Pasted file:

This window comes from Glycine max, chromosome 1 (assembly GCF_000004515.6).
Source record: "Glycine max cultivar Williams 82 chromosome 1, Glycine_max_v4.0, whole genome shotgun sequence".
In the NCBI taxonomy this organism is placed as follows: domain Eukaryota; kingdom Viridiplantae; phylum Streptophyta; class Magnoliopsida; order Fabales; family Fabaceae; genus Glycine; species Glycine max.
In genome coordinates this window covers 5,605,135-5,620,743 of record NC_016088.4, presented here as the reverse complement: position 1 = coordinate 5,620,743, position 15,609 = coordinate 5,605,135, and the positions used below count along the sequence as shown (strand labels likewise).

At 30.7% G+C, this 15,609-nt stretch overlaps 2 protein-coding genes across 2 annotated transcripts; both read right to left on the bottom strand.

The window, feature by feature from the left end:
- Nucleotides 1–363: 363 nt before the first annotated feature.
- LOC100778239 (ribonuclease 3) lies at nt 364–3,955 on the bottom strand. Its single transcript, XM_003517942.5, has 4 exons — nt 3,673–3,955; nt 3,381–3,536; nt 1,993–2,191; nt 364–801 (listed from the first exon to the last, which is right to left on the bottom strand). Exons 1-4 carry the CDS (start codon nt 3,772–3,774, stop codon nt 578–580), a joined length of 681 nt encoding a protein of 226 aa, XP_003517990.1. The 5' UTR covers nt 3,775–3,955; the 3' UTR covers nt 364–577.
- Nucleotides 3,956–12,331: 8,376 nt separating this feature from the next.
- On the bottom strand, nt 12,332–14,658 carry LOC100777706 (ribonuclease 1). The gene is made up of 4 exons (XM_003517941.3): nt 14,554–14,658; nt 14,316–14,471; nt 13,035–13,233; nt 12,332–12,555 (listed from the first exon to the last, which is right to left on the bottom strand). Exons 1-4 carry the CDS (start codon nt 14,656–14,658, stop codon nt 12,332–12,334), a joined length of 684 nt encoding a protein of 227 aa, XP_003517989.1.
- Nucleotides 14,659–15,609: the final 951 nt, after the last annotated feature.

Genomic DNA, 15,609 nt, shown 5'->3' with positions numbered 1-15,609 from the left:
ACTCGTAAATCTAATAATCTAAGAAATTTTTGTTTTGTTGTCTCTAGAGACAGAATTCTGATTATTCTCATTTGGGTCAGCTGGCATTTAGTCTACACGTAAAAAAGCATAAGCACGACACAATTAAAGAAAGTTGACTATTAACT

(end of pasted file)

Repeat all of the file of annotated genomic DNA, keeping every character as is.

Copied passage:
This window comes from Glycine max, chromosome 1 (assembly GCF_000004515.6).
Source record: "Glycine max cultivar Williams 82 chromosome 1, Glycine_max_v4.0, whole genome shotgun sequence".
In the NCBI taxonomy this organism is placed as follows: domain Eukaryota; kingdom Viridiplantae; phylum Streptophyta; class Magnoliopsida; order Fabales; family Fabaceae; genus Glycine; species Glycine max.
In genome coordinates this window covers 5,605,135-5,620,743 of record NC_016088.4, presented here as the reverse complement: position 1 = coordinate 5,620,743, position 15,609 = coordinate 5,605,135, and the positions used below count along the sequence as shown (strand labels likewise).

At 30.7% G+C, this 15,609-nt stretch overlaps 2 protein-coding genes across 2 annotated transcripts; both read right to left on the bottom strand.

The window, feature by feature from the left end:
- Nucleotides 1–363: 363 nt before the first annotated feature.
- LOC100778239 (ribonuclease 3) lies at nt 364–3,955 on the bottom strand. Its single transcript, XM_003517942.5, has 4 exons — nt 3,673–3,955; nt 3,381–3,536; nt 1,993–2,191; nt 364–801 (listed from the first exon to the last, which is right to left on the bottom strand). Exons 1-4 carry the CDS (start codon nt 3,772–3,774, stop codon nt 578–580), a joined length of 681 nt encoding a protein of 226 aa, XP_003517990.1. The 5' UTR covers nt 3,775–3,955; the 3' UTR covers nt 364–577.
- Nucleotides 3,956–12,331: 8,376 nt separating this feature from the next.
- On the bottom strand, nt 12,332–14,658 carry LOC100777706 (ribonuclease 1). The gene is made up of 4 exons (XM_003517941.3): nt 14,554–14,658; nt 14,316–14,471; nt 13,035–13,233; nt 12,332–12,555 (listed from the first exon to the last, which is right to left on the bottom strand). Exons 1-4 carry the CDS (start codon nt 14,656–14,658, stop codon nt 12,332–12,334), a joined length of 684 nt encoding a protein of 227 aa, XP_003517989.1.
- Nucleotides 14,659–15,609: the final 951 nt, after the last annotated feature.

Genomic DNA, 15,609 nt, shown 5'->3' with positions numbered 1-15,609 from the left:
ACTCGTAAATCTAATAATCTAAGAAATTTTTGTTTTGTTGTCTCTAGAGACAGAATTCTGATTATTCTCATTTGGGTCAGCTGGCATTTAGTCTACACGTAAAAAAGCATAAGCACGACACAATTAAAGAAAGTTGACTATTAACT